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Morality as a healthy habit

JeroenJeroen Luminous beings are we, not this crude matterNetherlands Veteran

Some time ago I realised that the quotes attributed to an author were a kind of condensed highlights of the books he or she had written. So today I set out to read the quotes of Bhante Henepola Gunaratana, the author of Mindfulness in Plain English, and I came across a few real gems, among them this one:

“In the same way, morality is not a ritualistic obedience to a code of behavior imposed by an external authority. It is rather a healthy habit pattern that you have consciously and voluntarily chosen to impose upon yourself because you recognize its superiority to your present behavior.”

― Bhante Henepola Gunaratana

I thought it was an interesting statement because it is something I have always felt at quite a deep level. When i reflect on the Five Precepts and the Noble Eightfold Path, the moral principles embodied there in are things that for me predate my involvement with Buddhism. It’s something that you just feel, although in one or two cases you may choose to give it your own twist.

There is a book, Humankind: A Hopeful History by Rutger Bregman which I would encourage people to read. It contends that most people are good folks, and it brings a lot of soundly based arguments to the table. If cynicism sometimes threatens to overwhelm you then this is a good counterpoint.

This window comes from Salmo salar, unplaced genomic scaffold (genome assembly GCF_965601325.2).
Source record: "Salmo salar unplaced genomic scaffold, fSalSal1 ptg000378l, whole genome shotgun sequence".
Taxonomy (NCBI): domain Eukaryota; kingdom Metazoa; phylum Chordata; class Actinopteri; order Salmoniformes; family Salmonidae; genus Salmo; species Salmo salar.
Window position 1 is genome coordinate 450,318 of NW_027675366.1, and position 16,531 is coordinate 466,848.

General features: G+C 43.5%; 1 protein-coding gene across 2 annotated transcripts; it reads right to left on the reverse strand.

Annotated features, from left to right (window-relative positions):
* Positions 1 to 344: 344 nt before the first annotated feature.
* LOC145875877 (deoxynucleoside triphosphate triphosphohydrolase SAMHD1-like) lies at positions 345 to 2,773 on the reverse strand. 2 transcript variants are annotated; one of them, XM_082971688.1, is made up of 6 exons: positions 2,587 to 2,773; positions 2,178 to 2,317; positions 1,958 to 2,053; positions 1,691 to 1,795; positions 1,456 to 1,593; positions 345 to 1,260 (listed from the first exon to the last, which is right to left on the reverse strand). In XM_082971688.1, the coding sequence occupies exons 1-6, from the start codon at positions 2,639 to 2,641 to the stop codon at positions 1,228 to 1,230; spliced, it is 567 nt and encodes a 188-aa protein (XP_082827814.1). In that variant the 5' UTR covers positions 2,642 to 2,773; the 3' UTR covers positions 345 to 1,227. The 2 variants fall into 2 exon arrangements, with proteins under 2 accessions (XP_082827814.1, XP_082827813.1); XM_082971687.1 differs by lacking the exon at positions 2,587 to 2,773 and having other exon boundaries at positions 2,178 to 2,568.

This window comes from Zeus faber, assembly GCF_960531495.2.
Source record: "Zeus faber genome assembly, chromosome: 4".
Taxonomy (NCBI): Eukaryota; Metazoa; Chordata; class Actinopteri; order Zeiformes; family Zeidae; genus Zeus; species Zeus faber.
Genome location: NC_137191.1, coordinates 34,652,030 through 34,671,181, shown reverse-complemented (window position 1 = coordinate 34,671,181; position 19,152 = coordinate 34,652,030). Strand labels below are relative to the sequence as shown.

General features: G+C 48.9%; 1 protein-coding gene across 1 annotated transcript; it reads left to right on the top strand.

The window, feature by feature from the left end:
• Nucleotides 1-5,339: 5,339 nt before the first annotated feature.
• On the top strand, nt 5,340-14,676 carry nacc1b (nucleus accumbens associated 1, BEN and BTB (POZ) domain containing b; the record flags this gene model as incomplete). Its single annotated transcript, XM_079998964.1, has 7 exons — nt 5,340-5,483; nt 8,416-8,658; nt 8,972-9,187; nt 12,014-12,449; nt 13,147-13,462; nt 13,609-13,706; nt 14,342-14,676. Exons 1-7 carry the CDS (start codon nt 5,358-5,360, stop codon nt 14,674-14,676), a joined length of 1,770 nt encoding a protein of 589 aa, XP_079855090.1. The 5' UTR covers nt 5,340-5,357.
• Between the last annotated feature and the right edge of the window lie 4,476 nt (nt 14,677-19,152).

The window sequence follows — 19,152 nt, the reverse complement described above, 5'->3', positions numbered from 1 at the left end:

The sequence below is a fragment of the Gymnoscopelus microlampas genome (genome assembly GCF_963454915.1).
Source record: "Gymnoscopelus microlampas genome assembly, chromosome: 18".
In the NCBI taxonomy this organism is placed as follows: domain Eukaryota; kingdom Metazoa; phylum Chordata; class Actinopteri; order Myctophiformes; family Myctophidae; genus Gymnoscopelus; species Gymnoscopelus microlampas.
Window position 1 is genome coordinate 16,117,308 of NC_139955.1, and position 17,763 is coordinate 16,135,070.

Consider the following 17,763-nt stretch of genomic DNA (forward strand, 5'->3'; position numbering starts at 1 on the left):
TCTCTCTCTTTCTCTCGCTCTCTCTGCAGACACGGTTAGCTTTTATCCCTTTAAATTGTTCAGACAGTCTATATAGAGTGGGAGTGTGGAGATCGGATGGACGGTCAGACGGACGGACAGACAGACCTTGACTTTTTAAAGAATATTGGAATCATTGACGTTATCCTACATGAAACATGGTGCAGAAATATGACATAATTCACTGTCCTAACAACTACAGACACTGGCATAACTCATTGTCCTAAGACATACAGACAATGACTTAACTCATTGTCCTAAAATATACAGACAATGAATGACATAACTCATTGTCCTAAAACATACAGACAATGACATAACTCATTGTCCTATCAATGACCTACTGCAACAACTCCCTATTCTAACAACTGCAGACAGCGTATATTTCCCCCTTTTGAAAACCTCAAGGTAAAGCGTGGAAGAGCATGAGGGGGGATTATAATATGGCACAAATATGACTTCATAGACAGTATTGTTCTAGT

• Morality, ethics, the 8 unfolding path is hard for many of us. If we are karmically fortunate we will have at least some virtuous traits.

    Starting from where we are:

    • We aim to increase our interior resonance with a less suffering being. This is how good fortunate karma is amplified.
    • We do not dwell on failings, hindrances and our less than perfect reality. Certainly be aware of it.
    • We aim to be kind and patient with ourselves. Point zero.

    Now we know why we bow to the Buddha, Dharma, Sangha. Why we take refuge in these jewels.

    It is a direction. It is a path. It is a plan ...

  • Very beautiful quote. I agree with it completely.

    Ajahn Chah uses the example of a sapling. Will a sapling live if you constantly change it from place to place? Clearly no. The same with our practice. Morality is essential, but it still requires some discipline to maintain or nothing will be obtained in the long run. Just like a student preparing for his exams: short term pleasure, removed in the name of a sustained development and great results. Without forgetting how pleasant the path becomes. If not the path itself.

    I realised this as I took the 5 precepts more seriously. Particularly precept number 5. How heedlessness provoked by substance is so unnecessary and easily avoidable -Cannabis / tobacco in my case, I know different substances cannot be so "easily" avoided if one has already caused enough physiological damage to the system-.

    Thank you for the book as well. As soon as I finish Ajahn Chah's mastodon I have two other books coming from Sumeru Press (do check this editorial out too please).

    Lots of love,


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